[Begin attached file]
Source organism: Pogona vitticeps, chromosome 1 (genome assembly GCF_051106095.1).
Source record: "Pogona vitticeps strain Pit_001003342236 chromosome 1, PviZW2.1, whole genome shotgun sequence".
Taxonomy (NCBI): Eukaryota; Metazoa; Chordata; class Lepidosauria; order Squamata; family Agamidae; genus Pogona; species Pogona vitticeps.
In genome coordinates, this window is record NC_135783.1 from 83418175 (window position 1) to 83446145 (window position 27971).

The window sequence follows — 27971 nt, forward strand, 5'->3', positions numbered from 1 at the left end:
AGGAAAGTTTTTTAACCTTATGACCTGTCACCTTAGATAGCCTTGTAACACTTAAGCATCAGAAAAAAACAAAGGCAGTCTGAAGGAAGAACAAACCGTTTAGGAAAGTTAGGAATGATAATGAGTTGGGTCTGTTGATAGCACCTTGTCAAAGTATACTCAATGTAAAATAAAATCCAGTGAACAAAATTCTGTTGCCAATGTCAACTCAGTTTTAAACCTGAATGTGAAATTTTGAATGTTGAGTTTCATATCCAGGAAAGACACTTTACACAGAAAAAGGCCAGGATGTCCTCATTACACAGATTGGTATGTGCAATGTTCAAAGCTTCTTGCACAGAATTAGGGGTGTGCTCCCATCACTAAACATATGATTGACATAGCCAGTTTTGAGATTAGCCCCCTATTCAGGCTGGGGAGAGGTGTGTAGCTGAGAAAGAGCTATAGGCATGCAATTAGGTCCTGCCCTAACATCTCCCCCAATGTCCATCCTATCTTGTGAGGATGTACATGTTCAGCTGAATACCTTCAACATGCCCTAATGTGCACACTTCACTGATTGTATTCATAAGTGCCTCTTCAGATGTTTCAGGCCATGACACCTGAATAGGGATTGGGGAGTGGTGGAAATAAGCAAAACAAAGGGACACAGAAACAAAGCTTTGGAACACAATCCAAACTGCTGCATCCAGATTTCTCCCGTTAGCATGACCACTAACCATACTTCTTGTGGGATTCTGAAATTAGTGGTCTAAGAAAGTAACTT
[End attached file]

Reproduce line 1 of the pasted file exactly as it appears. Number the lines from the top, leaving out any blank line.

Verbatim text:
Source organism: Pogona vitticeps, chromosome 1 (genome assembly GCF_051106095.1).